It is important that people visit the site, but it also essential to find creative and innovative ways to promote the valuable content on the site, Cotrupi says.
The National Commission on Certification of Physician Assistants (NCCPA) has launched a certificate of added qualifications (CAQ) program for certified physician assistants (PA) practicing in cardiovascular and thoracic surgery, emergency medicine, nephrology, orthopedic surgery, and psychiatry.
The nation could face a shortage of up to 150,000 physicians in the next 15 years, according to the Association of American Medical Colleges. One solution to help bridge this workforce shortage is to enable healthcare professionals such as nurse practitioners and PAs to work at their highest capability.
PAs are certified and licensed healthcare professionals who practice medicine as part of a healthcare team under the direction of a physician. This new CAQ program will help give physicians and executives hiring PAs added confidence in the PAs' knowledge and capabilities in these five specialty areas, thus improving their chances for employment.
"The CAQ recognition program was developed in response to PAs and physician groups that approached us from two different perspectives," said Janet J. Lathrop, MBA, president and CEO of the NCCPA. "One desire was to have some documentation to be able to show the hiring physician that they, as PAs, were in fact knowledgeable in certain specialty areas." The second desire was "to give the hiring physicians—this was especially true in emergency medicine—the assurance that these PAs had the experience in ED medicine to come and jump in at a level of acuity a little bit higher than the average person," she explains.
By earning a CAQ, PAs can build on their NCCPA generalist certification, which is a basic prerequisite for the voluntary CAQ program. The first CAQ exams will be administered in September. In order to complete the CAQ program, PAs must meet licensure, education, experience, and exam requirements.
The NCCPA is currently researching additional specialties that it could develop CAQ recognition for, says Lathrop, but the organization doesn't want to get ahead of itself.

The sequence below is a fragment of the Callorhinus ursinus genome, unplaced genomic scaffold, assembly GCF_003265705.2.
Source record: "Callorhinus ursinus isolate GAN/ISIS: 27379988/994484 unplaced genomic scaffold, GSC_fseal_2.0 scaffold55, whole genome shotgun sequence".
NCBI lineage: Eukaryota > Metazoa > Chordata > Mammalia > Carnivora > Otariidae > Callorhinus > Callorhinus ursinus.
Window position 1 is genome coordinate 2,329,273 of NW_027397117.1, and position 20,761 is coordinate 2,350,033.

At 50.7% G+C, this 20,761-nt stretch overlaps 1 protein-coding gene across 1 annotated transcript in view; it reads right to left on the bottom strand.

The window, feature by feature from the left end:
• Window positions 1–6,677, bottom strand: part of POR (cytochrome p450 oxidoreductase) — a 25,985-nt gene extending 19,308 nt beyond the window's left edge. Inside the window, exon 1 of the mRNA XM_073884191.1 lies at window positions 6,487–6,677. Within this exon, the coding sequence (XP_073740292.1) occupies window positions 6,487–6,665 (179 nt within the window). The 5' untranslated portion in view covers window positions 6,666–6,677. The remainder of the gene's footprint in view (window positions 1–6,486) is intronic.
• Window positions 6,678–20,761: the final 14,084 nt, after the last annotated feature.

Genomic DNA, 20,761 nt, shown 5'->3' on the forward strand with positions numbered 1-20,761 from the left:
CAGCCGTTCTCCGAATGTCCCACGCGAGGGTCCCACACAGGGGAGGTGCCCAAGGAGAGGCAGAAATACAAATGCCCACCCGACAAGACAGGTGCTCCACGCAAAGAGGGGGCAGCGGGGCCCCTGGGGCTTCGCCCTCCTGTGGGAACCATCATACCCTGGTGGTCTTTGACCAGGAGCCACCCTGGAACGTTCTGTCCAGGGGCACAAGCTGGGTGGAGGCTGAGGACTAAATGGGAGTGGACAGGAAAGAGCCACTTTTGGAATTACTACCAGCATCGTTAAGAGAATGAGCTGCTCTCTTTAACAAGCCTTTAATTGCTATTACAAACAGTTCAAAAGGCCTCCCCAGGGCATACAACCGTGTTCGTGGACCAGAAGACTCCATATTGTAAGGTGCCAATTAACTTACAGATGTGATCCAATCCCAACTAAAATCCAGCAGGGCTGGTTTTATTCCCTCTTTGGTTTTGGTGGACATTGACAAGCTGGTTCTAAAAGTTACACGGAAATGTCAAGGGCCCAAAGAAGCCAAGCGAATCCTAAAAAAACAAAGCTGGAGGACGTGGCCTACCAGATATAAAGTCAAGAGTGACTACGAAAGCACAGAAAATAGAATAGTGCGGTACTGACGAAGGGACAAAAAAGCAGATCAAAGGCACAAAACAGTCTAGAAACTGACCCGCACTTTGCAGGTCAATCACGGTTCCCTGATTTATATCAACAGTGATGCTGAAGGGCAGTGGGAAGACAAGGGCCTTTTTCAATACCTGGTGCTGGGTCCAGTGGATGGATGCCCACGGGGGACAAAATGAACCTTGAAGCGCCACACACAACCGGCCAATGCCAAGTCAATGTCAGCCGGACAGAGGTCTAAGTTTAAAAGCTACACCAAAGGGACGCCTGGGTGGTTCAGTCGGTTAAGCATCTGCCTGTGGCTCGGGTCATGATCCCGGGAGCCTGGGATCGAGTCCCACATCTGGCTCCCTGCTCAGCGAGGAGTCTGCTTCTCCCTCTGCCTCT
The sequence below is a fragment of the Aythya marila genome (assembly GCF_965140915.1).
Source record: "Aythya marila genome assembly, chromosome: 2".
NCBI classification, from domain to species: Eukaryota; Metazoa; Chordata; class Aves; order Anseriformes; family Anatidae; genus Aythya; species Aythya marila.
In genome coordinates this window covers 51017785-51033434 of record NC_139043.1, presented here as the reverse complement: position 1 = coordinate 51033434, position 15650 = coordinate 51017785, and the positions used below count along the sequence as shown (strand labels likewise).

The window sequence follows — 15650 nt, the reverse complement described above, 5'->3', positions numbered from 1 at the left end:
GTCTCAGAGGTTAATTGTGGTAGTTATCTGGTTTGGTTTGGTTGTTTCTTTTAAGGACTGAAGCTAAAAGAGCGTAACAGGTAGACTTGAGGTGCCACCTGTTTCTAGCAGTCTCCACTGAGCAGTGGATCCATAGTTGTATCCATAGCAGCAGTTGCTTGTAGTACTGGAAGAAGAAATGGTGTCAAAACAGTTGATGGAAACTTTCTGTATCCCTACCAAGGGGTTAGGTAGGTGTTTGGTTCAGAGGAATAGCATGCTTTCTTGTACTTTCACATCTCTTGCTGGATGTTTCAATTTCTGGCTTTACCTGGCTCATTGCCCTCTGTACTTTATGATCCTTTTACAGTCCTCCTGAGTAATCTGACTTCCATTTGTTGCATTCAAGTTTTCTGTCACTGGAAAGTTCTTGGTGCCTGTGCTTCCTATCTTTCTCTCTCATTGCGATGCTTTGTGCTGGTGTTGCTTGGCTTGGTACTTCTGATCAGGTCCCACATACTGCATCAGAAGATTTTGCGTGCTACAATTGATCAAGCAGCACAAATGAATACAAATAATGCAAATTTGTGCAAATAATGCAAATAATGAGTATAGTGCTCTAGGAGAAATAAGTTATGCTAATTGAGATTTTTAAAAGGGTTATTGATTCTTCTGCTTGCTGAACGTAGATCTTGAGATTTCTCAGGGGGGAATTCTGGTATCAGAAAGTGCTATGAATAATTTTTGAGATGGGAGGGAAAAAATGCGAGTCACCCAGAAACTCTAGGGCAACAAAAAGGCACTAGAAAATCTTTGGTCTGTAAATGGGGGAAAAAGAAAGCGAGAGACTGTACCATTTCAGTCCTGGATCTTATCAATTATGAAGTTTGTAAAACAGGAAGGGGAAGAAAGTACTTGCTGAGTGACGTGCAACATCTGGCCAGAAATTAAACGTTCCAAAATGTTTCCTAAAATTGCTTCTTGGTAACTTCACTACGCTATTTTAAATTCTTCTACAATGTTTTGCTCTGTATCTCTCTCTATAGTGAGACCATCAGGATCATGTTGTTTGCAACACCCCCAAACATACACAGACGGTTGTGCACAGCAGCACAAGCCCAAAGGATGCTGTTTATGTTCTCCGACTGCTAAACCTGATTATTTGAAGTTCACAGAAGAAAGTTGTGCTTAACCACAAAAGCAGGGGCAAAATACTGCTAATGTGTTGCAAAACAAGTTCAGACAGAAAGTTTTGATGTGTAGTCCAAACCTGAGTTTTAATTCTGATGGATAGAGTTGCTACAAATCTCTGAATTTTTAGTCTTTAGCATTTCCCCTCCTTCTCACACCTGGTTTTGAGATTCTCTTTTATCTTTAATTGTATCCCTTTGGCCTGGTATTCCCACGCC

"We just started advertising the program in January," she says, adding that the NCCPA already has a couple hundred PAs who have signed up for the program, which is right on target with its expectations.
"We look for products that show we are capable," said Carey Stratford, a PA practicing in Springfield, VT, who has been working in the ED for the past 30 years. "For someone like myself, who is established, it is unlikely to add upward mobility or salary, but demonstrates mastery. For less experienced PAs, however, it will have value to a lot who are in the first few years of their career and looking to transition to ED medicine."
Physicians also are very supportive and seem to universally back this program, says Stratford, who is scheduled to take the first exam in September.
"It provides a standard. Physicians know that they can expect a certain degree of competency from this individual. They look at it as being something that is core to the practice of ED medicine," he says. "As you are looking for candidates, you have a standard that you can look for and it supports the profession. They have said it will give the PA who has gone through this a leg up."
Lathrop agrees. "We seem to be a society that really appreciates the need for backup in this litigious world."
A PA fresh out of school is trained in general medicine, but then he or she goes off and works with physicians, many of whom are specialists.
It makes sense that the PA over the years would become specialized and therefore would like to have some form of recognition above and beyond his or her generalist credential, says Lathrop.
And it is not just physicians who are looking for assurance. "If I am a hospital credentialer, the more documentation and assurances I have from a national organization that someone is knowledgeable and capable, the better I feel," says Lathrop.